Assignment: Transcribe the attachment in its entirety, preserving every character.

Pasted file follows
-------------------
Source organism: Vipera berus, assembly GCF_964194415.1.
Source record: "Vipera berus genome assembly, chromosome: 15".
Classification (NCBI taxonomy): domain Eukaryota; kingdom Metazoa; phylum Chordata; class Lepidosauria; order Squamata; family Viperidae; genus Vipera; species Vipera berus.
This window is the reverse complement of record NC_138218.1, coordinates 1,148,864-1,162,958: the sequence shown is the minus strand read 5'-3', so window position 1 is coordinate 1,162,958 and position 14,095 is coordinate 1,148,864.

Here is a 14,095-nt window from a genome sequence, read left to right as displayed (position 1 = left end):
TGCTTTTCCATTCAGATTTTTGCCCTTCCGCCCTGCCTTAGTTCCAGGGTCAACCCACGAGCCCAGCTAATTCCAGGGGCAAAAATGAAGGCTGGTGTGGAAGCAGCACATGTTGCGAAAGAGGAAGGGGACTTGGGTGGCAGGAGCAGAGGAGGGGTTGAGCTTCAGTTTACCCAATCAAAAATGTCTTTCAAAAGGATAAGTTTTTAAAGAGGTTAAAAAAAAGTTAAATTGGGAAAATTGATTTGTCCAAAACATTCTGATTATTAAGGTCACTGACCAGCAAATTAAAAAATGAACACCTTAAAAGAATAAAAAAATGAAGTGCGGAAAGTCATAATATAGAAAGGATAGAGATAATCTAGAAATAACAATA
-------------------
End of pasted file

Source organism: Vipera berus, assembly GCF_964194415.1.
Source record: "Vipera berus genome assembly, chromosome: 15".
Classification (NCBI taxonomy): domain Eukaryota; kingdom Metazoa; phylum Chordata; class Lepidosauria; order Squamata; family Viperidae; genus Vipera; species Vipera berus.
This window is the reverse complement of record NC_138218.1, coordinates 1,148,864-1,162,958: the sequence shown is the minus strand read 5'-3', so window position 1 is coordinate 1,162,958 and position 14,095 is coordinate 1,148,864.

Here is a 14,095-nt window from a genome sequence, read left to right as displayed (position 1 = left end):
TGCTTTTCCATTCAGATTTTTGCCCTTCCGCCCTGCCTTAGTTCCAGGGTCAACCCACGAGCCCAGCTAATTCCAGGGGCAAAAATGAAGGCTGGTGTGGAAGCAGCACATGTTGCGAAAGAGGAAGGGGACTTGGGTGGCAGGAGCAGAGGAGGGGTTGAGCTTCAGTTTACCCAATCAAAAATGTCTTTCAAAAGGATAAGTTTTTAAAGAGGTTAAAAAAAAGTTAAATTGGGAAAATTGATTTGTCCAAAACATTCTGATTATTAAGGTCACTGACCAGCAAATTAAAAAATGAACACCTTAAAAGAATAAAAAAATGAAGTGCGGAAAGTCATAATATAGAAAGGATAGAGATAATCTAGAAATAACAATA